By Michael Pento
Mistakes found in Rogoff and Reinhart’s paper called, “Growth in a time of debt,” published in the American Economic Review in 2010, have impugned their basic conclusion that a nation’s growth rate falters once the debt to GDP ratio eclipses 90%. The mea culpa from the authors stems from their omission of 5 of the 20 countries used in determining the threshold in which economic growth stalls.
Keynesians worldwide seized the opportunity to castigate Rogoff and Reinhart and the study’s conclusion that growth rates suffer once a country’s debt to GDP ratio reaches an onerous level. But the debate shouldn’t be about whether or not a high debt level actually suppresses growth; the argument instead should be about determining the true level at which growth begins to stall.
A sound principle
Regardless of the ambiguity surrounding what that exact level is, the economic principle espoused by their paper is still sound. Having an elevated debt to GDP ratio always means that a nation will suffer at least one of the following three conditions: growth-killing tax rates, onerous interest rate levels and rapidly rising inflation. In fact, if the debt to GDP level growth remains unchecked, the nation in question will eventually suffer all three devastating consequences.
Any country with outstanding debt that is equal to or greater than its GDP is forced into sucking an exorbitant amount of capital out of the private sector due to burdensome rollovers and interest payments on that debt. In addition, rising tax rates act as a disincentive to increase productivity. And whatever money that is taken from the private sector is always redeployed in an inefficient, GDP-destroying manner. Rising interest costs also discourage borrowing and lead to capital shortages. And finally, inflation destroys the purchasing power of the middle class by eroding the value of the currency and leaving consumers with an inability to make discretionary purchases.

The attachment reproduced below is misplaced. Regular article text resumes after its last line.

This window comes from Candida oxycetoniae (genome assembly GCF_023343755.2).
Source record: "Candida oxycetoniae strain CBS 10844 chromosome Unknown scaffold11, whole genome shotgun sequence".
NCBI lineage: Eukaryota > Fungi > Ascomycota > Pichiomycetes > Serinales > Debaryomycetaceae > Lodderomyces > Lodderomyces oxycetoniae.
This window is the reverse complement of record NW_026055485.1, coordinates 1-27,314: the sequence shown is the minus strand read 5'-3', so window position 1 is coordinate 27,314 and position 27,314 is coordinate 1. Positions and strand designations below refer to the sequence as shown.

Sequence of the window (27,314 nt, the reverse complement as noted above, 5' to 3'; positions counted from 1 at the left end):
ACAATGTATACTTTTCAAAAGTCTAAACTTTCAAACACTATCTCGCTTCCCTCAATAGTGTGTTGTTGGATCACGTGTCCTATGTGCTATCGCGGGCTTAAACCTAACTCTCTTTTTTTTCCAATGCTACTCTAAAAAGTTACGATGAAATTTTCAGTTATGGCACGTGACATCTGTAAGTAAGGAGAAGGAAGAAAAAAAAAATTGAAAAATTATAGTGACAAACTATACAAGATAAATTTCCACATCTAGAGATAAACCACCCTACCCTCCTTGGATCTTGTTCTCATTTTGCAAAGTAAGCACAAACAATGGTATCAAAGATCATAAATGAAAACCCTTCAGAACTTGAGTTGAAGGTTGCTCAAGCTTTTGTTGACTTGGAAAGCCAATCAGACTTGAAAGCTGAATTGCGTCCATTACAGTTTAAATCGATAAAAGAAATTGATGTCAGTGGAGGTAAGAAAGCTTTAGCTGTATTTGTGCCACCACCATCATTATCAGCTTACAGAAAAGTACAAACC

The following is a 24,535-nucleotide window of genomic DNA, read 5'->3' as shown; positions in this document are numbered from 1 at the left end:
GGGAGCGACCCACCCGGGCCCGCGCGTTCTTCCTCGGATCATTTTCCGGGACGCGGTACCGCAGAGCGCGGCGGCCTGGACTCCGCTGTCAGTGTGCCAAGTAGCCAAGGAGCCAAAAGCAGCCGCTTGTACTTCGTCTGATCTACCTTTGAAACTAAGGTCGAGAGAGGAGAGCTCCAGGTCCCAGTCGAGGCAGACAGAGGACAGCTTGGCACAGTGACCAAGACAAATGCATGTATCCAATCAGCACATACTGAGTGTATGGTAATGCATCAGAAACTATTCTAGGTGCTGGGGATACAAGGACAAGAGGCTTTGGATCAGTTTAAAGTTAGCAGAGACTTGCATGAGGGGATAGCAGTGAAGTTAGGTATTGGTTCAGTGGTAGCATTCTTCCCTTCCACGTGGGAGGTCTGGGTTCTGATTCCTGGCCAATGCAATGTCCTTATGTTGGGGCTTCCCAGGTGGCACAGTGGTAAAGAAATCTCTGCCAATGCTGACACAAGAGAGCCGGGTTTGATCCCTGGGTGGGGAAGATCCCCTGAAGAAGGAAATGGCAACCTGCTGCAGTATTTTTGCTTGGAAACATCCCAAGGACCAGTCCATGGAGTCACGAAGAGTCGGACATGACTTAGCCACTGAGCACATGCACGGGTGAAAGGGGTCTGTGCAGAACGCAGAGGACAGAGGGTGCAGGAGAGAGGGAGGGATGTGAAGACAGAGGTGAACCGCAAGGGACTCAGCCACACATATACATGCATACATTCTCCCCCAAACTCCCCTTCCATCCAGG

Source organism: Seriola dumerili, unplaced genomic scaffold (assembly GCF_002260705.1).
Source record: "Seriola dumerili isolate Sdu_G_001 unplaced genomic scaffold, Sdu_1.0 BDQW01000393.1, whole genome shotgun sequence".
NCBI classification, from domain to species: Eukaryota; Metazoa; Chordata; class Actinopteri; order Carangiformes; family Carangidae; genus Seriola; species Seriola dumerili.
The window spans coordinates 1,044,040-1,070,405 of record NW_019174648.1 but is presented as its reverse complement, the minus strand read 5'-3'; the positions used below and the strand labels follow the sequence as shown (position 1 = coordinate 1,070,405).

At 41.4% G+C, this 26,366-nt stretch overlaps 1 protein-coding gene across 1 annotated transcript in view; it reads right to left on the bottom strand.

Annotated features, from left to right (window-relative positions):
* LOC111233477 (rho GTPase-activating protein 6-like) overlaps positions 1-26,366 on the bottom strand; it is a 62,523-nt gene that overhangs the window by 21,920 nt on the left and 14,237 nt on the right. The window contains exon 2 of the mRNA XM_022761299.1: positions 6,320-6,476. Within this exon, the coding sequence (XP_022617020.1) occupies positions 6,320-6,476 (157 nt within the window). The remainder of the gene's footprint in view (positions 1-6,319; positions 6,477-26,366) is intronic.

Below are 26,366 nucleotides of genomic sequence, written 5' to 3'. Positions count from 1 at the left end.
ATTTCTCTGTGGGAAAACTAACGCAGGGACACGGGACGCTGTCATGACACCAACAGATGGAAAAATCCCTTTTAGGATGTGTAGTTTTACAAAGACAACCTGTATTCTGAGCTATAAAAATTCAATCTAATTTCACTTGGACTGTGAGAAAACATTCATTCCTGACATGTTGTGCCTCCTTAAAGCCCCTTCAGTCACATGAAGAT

No country is immune from the economic principle that high debt levels inhibit GDP growth. There is no better example of this than Japan. This island nation has a debt to GDP ratio that is now approaching 240% and the latest reading on growth showed a decline of 0.4% at an annual pace. However, while it has so far avoided the scourge of rising interest rates and inflation, the same cannot be said for its tax rates. Japan already has the second highest corporate tax rate in the world (38.1%); the U.S. has the highest (39.2%).
And now, its surging debt levels are engendering higher tax rates just as the immutable principles of real economics have predicted. Prime Minister Shinzo Abe's ruling Liberal Democratic Party will implement tax increases starting in 2015. The income tax rate for the top income bracket will be raised to 45% from 40%. The Japanese government will also scale back the amount of tax exemption for estates to ¥30 million (US $304,000) from the current ¥50 million. By further increasing taxes on consumers the government will guarantee the economic malaise that has plagued Japan since 1989 will remain intact. In addition, once the Bank of Japan is successful in achieving its inflation target of 2%, you can be sure that interest rates will also soar, leaving the country suffering under all three of the most destructive economic conditions.
The U.S. case
It is no different here in the United States, as we have just undergone a recent increase in payroll taxes. Also, President Obama’s 2014 budget is proposing to raise an additional $800 billion in revenue during the next decade. Our Fed is seeking a similar inflation target as the BOJ. You can bet higher interest rates won’t be too far behind either.
When inflation, interest rates and taxes are rising, you can be sure that GDP growth will be elusive at best. This means the revenue to the government will also become stagnant, if not in actual decline. Nevertheless, deficits will continue to pile up and the debt to GDP ratio, and most importantly, the debt as a percentage of revenue will skyrocket. Eventually, it becomes clear to everyone that the debt far outstrips the tax base of the nation and its creditors lose faith that they will be paid back in a currency that isn’t going to be massively depreciated. Interest rates then start to rise inexorably and the nation is rendered insolvent while suffering a complete bond and currency meltdown.
That is the terrible price the U.S. and Japan will pay for ignoring the basic tenets espoused by Rogoff, Reinhart and me.
Michael Pento is the President and founder of Pento Portfolio Strategies.